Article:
The European Commission stated that agricultural exports from the EU are set to benefit the most. The agreement will focus heavily on allowing the EU to substantially increase its pork exports to Mexico, with duty-free trade for virtually all pork products. The trade deal will bring in new rules to simplify and speed up paperwork and physical checks at Mexican customs and is sure to only boost Europe’s meat trade.

Commissioner for Agriculture, Phil Hogan, said: “This agreement proves yet again the value of the EU leading from the front globally in promoting open and rules-based trade. Our commitment is to deliver benefits for our citizens at home through closer co-operation with our partners abroad. This deal is very positive for our agri-food sector, creating new export opportunities for our high-quality food and drink products, which in turn will create more jobs and growth, particularly in rural areas.

The International Meat Trade Association

The International Meat Trade Association (IMTA) covers the trade of beef, pork, poultry and sheep mate trade, particularly in relation to the EU market. The association is made up of importers, exporters, international traders and wholesale distributors of meat products.

The IMTA are there to represent the interests of their members at meetings with the UK authorities, EU Commission and other International Bodies, allowing them to keep their members fully informed of all trade-developments affecting businesses within the industry.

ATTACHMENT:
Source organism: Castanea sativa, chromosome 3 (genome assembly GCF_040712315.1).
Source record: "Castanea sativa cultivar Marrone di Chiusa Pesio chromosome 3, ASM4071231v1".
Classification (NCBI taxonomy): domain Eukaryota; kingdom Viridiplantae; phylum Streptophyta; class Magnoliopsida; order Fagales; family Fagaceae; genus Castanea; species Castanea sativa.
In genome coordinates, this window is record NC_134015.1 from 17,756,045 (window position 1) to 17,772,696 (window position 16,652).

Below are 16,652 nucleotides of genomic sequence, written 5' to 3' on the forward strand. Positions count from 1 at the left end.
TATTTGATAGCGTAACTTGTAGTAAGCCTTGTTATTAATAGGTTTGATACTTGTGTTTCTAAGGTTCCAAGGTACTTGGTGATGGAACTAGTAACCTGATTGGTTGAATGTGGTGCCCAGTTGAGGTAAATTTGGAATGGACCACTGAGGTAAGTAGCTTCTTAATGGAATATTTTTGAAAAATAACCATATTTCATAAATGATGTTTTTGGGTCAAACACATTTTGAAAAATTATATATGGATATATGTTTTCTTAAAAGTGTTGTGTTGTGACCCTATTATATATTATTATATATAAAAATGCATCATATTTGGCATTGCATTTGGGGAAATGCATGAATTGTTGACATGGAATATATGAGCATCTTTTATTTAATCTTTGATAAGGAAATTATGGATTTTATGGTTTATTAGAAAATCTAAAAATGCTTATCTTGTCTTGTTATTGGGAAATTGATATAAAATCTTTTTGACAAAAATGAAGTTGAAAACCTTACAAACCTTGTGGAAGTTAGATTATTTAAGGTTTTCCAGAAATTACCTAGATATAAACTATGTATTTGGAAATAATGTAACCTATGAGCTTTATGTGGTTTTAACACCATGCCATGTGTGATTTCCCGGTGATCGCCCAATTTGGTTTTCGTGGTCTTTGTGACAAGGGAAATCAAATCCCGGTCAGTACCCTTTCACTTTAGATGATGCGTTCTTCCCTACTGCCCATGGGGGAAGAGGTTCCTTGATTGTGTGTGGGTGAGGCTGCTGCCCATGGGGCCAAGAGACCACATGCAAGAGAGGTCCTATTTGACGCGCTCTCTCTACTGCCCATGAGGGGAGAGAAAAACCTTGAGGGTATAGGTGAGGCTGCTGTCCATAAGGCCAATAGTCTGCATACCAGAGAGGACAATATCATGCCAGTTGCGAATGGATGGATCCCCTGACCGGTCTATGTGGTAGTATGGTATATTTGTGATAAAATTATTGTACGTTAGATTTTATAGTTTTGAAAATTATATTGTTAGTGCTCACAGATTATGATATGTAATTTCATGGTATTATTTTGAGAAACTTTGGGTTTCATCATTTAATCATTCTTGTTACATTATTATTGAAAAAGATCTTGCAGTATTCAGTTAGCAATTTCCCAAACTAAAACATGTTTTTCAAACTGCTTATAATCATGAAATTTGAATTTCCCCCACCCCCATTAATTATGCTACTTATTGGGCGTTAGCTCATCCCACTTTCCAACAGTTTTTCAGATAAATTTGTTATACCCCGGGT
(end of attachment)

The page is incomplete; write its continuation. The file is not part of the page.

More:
One of the key concerns for the IMTA at present is coming up with a post-Brexit strategy. Following the UK referendum to leave the EU there has been a lot of concern over what it could mean for the British meat trade industry.

In a report released by the IMTA they said: “The UK and EU-27 meat industry are agreed that a deal needs to be reached in order to avoid the damaging implications of a hard Brexit to industry but also to consumers.” As members of the European Livestock and Meat Trading Union (UECBV), together they put forward a list of recommendations that the IMTA are using to help in encouraging politicians to move forward to deliver what is required for sustainability.

The recommendations include:

  • Ensure a timely and sufficiently-long transitional period to allow businesses to adjust to the new arrangements.
  • Reach a future trading relationship that creates a minimum burden for businesses, especially SMEs, and maintains current arrangements as far as possible.
  • Ensure regulatory convergence between the UK and the EU.
  • Implement market support mechanisms to facilitate the transition for businesses in the meat industry, including increasing international market access, introducing a simplified sealed container system, approved consignor/consignee status for transitors, and investment in port facilities.